|Overexposed and ringing in the new year with great friends|
|Pre-professional division students at the School of Pennsylvania Ballet (Photo: Alexander Izaliev)|
So, just a little background. With all of this wonderful news that I’ve gotten in the last week, I had two horrible experiences with Megabus. If you don’t read this regularly, I commute from Philadelphia to New York City multiple times a week to teach at Steps on Broadway, Broadway Dance Center, and Greenwich Ballet Academy. Early on Friday morning, in freezing cold temperatures, our bus never showed up. And, shortly after, on Tuesday night, there were a series of fiascos that prevented our bus from arriving in Philadelphia until 4 am in the morning. I had to teach for the School of Pennsylvania Ballet at 9:30 am that same morning. I was put off by this organization both times and they refused to acknowledge their issues or compensate me for their poor practices/lack of service. This stress, coupled with exhaustion and the flood of positive news somehow threw me back into the throws of anxiety that I experienced previously. I found myself negatively fixated on my exhaustion and the challenges of having limited time in any one place. And I found that I was again telling myself that things will get better when I actually make it into a certain realm of success. Then, this afternoon, out of nowhere, I had a realization. I realized I needed to reframe my thinking because I want to take in all of the amazing experiences that I am having and be as in the moment as I possibly can.
We are very lucky as human beings that we have intellect and the ability to analyze things that are happening in our lives. I firmly believe that one of the best analytical qualities that we share is the ability to reframe life experiences in order to make a dialogue fit in better with our story. Sometimes, this works to our benefit. While, at other times, it can be very detrimental and lead a person to spiral into dark, dark places. But if we can take control of how we frame our life and career experiences in our minds, we can benefit greatly from this. Of course, this is as long as we are being honest with ourselves about where we are and how things are going.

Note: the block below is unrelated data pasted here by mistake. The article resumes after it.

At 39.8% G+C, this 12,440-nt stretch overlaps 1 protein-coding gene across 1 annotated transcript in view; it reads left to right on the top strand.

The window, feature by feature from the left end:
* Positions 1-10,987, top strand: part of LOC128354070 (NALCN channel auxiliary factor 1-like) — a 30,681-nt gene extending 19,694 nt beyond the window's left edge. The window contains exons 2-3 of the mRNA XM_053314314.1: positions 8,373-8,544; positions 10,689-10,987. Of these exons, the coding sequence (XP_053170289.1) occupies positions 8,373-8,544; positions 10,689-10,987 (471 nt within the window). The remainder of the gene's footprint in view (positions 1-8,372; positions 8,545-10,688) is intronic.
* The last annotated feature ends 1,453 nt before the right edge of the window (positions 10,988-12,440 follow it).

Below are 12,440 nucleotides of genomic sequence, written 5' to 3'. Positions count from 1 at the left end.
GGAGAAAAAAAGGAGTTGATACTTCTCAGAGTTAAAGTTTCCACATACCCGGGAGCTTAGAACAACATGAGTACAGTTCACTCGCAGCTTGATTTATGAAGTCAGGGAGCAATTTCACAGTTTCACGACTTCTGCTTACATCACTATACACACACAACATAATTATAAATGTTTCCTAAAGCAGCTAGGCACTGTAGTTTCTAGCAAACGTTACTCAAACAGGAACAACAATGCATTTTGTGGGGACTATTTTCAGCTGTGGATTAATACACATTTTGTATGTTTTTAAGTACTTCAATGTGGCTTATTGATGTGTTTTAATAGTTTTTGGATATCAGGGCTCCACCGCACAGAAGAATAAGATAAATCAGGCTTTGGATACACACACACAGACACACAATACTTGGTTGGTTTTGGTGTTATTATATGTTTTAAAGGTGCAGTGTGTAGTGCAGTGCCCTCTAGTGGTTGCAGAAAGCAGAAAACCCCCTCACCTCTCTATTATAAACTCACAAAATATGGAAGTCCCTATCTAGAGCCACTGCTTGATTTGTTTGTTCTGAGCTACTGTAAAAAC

In my current situation, it was almost a bit too natural for me to look at recent happenings and tell myself that things are difficult because I haven’t yet succeeded in reaching my end career goals. Mind you, this is ridiculous to consider at the age of 33. Additionally, I was digesting more stress from the challenges of dealing with the negligent Megabus company and the added exhaustion those issues brought on. I found myself walking to the gym before I jumped on the Bolt Bus to teach at Steps on Broadway tonight telling myself that everything will be glorious when I actually make it big someday. And then right then and there, almost as if I had been hit by a bus, I realized that I wasn’t looking at the situation from any rational perspective. I needed to reframe my thinking.
|That moment at 3:34 am, when your Megabus driver gets off the bus to ask a homeless person for directions :-/|
So, now as I sit here on the Bolt Bus (goodbye Megabus 😂 have I made my point?) heading to Steps to teach, I realize that I should be proud of my success. And that my success sometimes puts me in situations that require me to travel a lot, to lose sleep, and to spend time away from my loved ones. This isn’t a greatly negative thing. It is an aspect of becoming successful. And if I can’t come to grips with that in this stage of my career, I may find myself in the same type of burn out situation that I was in at the end of my performance career. And, I don’t want to go through that again.
If you can use my exploration of the idea of reframing thinking to have a more positive outlook on your own life and career goals, I feel that you can benefit from this, as well. Dancers are naturally overachieving spirits. We are always looking to reach the next level of success in many areas of our lives. Whether it is casting, rank promotion, technique, health, or anything else, we tend to be extremely critical of ourselves. When you start to feel out of sorts, if you can reframe your thinking you may recognize that you have already achieved what you are seeking and that you just haven’t taken note that it is happening or already has happened.